Britain's 2010 general election has given the country its first hung Parliament in more than three decades. An electorate distrustful of politicians, angry about the economic crash and the illegal invasion of Iraq, and anxious about the future, has voted, as Lord Mandelson, a senior member of the Labour government, put it, to “turn the page in the political book” without deciding “which chapter to open.” The last time there was an indecisive outcome was in 1974 when the Conservative government of Edward Heath was reduced to a minority, leading to political instability and fresh elections eight months later. Will history repeat itself? This is the question being asked as both the Conservative and Labour parties scramble to find allies to form a government. The former has emerged as the largest party by some distance. But it is unenviably short of a majority in the 650-member House of Commons; and together, Labour and the Liberal Democrats are closer to the halfway mark. Labour's hopes of leading a coalition government seemed to suffer a blow when Lib Dem leader Nick Clegg, whose party fared worse than expected but has emerged as kingmaker, declared that it was the Conservative Party with “more votes and more seats” that “should seek to govern in the national interest.” But he stopped short of committing support to any party — leaving the door open for some tough negotiations, especially around his main demand for radical electoral reform. This could be a tactic to get a better deal from Labour, whose leader has skilfully played the ball back into Mr. Clegg's court. Regional players such as the Scottish National Party, the Unionist parties of Northern Ireland and the Welsh nationalist party Plaid Cymru will have an unaccustomed role in determining the shape of the next government.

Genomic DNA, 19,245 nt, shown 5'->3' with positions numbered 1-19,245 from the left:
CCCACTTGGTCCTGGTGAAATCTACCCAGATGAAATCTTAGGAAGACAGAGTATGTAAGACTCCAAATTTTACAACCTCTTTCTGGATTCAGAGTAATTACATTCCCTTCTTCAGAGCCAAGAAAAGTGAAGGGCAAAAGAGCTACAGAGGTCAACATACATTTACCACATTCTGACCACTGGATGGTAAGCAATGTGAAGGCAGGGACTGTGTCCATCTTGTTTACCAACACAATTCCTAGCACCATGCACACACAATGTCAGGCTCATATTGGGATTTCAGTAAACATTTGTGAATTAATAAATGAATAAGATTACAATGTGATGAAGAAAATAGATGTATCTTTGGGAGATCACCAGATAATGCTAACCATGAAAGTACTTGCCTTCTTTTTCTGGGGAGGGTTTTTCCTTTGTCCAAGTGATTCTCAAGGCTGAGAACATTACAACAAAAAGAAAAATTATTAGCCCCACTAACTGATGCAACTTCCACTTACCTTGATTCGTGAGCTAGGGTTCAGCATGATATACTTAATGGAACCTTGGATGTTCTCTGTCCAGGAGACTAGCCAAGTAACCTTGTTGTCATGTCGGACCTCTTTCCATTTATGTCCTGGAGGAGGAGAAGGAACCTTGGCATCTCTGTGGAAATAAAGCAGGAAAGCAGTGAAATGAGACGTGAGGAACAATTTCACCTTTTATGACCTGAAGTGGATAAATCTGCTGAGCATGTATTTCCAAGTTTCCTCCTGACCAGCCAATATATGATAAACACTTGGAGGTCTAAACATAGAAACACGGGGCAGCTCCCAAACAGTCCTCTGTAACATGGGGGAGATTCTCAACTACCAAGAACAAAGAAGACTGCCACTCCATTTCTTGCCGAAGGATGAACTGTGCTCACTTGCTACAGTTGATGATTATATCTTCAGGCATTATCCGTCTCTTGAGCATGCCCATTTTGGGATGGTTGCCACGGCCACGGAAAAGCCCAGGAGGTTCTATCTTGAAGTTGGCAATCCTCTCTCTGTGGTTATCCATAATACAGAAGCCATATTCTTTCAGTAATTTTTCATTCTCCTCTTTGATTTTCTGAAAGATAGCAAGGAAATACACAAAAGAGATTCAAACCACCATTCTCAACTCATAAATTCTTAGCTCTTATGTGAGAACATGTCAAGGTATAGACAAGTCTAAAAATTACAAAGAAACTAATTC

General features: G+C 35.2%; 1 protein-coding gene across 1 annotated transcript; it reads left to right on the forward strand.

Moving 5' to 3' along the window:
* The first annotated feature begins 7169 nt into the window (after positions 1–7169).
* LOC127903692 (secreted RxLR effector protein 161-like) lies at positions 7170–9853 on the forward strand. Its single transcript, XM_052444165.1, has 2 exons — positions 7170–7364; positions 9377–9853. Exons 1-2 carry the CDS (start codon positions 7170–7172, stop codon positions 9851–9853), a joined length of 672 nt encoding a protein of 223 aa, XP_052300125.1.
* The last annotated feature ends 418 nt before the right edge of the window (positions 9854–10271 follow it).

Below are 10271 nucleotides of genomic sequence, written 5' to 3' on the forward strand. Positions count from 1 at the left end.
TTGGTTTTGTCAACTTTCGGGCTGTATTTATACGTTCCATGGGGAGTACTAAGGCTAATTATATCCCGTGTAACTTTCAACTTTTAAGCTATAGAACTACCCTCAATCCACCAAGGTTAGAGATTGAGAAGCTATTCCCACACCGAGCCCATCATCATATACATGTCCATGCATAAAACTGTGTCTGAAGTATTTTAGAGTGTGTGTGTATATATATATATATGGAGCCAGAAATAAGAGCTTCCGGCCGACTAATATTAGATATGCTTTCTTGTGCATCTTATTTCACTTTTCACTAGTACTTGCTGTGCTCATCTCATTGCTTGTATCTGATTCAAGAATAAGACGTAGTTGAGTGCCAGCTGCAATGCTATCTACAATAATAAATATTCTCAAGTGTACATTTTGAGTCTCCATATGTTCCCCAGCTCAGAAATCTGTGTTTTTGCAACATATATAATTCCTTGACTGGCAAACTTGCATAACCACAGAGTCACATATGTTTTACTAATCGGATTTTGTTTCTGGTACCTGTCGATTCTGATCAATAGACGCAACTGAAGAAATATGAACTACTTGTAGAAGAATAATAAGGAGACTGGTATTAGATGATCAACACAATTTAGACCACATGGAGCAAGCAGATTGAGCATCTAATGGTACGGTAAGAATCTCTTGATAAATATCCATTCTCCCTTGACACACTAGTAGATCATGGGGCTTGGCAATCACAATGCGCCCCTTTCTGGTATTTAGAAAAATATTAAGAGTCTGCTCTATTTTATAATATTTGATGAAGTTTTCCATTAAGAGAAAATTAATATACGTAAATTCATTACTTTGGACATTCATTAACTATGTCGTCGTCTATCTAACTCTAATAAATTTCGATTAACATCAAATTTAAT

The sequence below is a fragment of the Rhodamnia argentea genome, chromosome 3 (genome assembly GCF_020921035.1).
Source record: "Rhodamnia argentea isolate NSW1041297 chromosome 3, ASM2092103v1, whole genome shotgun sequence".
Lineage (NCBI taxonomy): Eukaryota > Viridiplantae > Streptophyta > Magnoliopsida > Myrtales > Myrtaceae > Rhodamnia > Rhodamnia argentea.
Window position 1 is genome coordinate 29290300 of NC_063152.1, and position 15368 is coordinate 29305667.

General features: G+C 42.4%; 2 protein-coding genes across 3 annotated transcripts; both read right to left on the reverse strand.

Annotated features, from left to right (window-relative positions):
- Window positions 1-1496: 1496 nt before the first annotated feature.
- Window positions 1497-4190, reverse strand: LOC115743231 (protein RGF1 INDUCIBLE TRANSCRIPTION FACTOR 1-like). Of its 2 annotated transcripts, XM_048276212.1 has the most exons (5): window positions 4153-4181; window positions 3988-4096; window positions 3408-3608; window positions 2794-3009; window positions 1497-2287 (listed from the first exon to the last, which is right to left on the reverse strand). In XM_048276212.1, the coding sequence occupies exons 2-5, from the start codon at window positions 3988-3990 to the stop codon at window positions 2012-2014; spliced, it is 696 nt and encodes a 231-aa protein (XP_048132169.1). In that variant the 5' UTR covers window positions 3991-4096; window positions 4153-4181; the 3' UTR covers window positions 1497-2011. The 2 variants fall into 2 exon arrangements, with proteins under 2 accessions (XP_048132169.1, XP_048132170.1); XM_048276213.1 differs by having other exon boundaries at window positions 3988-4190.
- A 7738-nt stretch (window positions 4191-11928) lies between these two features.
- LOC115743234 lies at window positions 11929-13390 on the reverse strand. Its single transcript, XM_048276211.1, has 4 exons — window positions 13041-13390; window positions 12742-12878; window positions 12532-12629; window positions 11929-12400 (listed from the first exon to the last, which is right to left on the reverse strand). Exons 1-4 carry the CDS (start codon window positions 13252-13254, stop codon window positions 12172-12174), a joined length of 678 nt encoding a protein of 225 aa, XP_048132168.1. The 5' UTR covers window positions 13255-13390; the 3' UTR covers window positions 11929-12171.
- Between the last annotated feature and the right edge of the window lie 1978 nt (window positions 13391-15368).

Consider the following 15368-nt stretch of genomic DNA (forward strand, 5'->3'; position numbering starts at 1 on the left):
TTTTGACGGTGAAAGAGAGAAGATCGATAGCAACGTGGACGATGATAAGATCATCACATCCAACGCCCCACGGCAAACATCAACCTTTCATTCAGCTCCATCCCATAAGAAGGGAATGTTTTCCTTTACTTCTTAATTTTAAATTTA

In a comparable situation in India, the single largest party would have been more or less assured of the first turn at government formation. Under the British constitutional arrangement, however, the incumbent Prime Minister has the right to remain in office until he or she chooses to resign or is defeated on the floor of the House. In 1974, Mr. Heath, who was in the same situation that Gordon Brown is today, hung on for several days before conceding defeat when an attempted deal with the Liberal Party failed. Labour leader Harold Wilson then formed a minority government, which lasted only a few months. Britain has had five hung parliaments since the beginning of the 20th century — 1974 was the last — and on each occasion, fresh elections followed within months. There are fears that whoever gets to form the new government, the United Kingdom is headed for a period of political and economic instability.